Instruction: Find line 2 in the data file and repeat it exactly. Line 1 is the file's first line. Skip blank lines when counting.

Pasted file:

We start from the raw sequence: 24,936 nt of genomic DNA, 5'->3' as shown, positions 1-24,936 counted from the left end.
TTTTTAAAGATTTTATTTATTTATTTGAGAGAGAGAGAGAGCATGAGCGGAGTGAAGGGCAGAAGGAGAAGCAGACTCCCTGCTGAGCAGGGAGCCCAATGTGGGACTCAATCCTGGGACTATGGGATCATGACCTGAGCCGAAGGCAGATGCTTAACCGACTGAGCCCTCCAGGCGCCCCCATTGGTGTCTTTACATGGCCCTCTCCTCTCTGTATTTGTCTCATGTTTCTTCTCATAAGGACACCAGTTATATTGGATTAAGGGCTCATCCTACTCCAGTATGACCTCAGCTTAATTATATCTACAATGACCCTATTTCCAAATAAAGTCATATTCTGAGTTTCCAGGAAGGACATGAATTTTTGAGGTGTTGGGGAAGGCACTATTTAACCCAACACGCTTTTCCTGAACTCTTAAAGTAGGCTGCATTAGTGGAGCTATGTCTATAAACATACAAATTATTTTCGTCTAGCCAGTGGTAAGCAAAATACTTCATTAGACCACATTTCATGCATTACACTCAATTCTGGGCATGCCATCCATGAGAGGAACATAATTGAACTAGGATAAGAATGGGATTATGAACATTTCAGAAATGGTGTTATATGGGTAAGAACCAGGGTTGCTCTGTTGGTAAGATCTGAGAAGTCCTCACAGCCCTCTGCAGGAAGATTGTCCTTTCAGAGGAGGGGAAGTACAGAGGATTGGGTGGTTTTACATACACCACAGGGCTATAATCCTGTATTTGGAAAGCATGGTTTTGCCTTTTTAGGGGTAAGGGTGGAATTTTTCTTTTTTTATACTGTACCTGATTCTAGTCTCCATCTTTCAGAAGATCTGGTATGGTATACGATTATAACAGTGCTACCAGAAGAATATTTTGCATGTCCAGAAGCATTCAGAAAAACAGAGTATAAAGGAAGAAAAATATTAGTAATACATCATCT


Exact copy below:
TTTTTAAAGATTTTATTTATTTATTTGAGAGAGAGAGAGAGCATGAGCGGAGTGAAGGGCAGAAGGAGAAGCAGACTCCCTGCTGAGCAGGGAGCCCAATGTGGGACTCAATCCTGGGACTATGGGATCATGACCTGAGCCGAAGGCAGATGCTTAACCGACTGAGCCCTCCAGGCGCCCCCATTGGTGTCTTTACATGGCCCTCTCCTCTCTGTATTTGTCTCATGTTTCTTCTCATAAGGACACCAGTTATATTGGATTAAGGGCTCATCCTACTCCAGTATGACCTCAGCTTAATTATATCTACAATGACCCTATTTCCAAATAAAGTCATATTCTGAGTTTCCAGGAAGGACATGAATTTTTGAGGTGTTGGGGAAGGCACTATTTAACCCAACACGCTTTTCCTGAACTCTTAAAGTAGGCTGCATTAGTGGAGCTATGTCTATAAACATACAAATTATTTTCGTCTAGCCAGTGGTAAGCAAAATACTTCATTAGACCACATTTCATGCATTACACTCAATTCTGGGCATGCCATCCATGAGAGGAACATAATTGAACTAGGATAAGAATGGGATTATGAACATTTCAGAAATGGTGTTATATGGGTAAGAACCAGGGTTGCTCTGTTGGTAAGATCTGAGAAGTCCTCACAGCCCTCTGCAGGAAGATTGTCCTTTCAGAGGAGGGGAAGTACAGAGGATTGGGTGGTTTTACATACACCACAGGGCTATAATCCTGTATTTGGAAAGCATGGTTTTGCCTTTTTAGGGGTAAGGGTGGAATTTTTCTTTTTTTATACTGTACCTGATTCTAGTCTCCATCTTTCAGAAGATCTGGTATGGTATACGATTATAACAGTGCTACCAGAAGAATATTTTGCATGTCCAGAAGCATTCAGAAAAACAGAGTATAAAGGAAGAAAAATATTAGTAATACATCATCT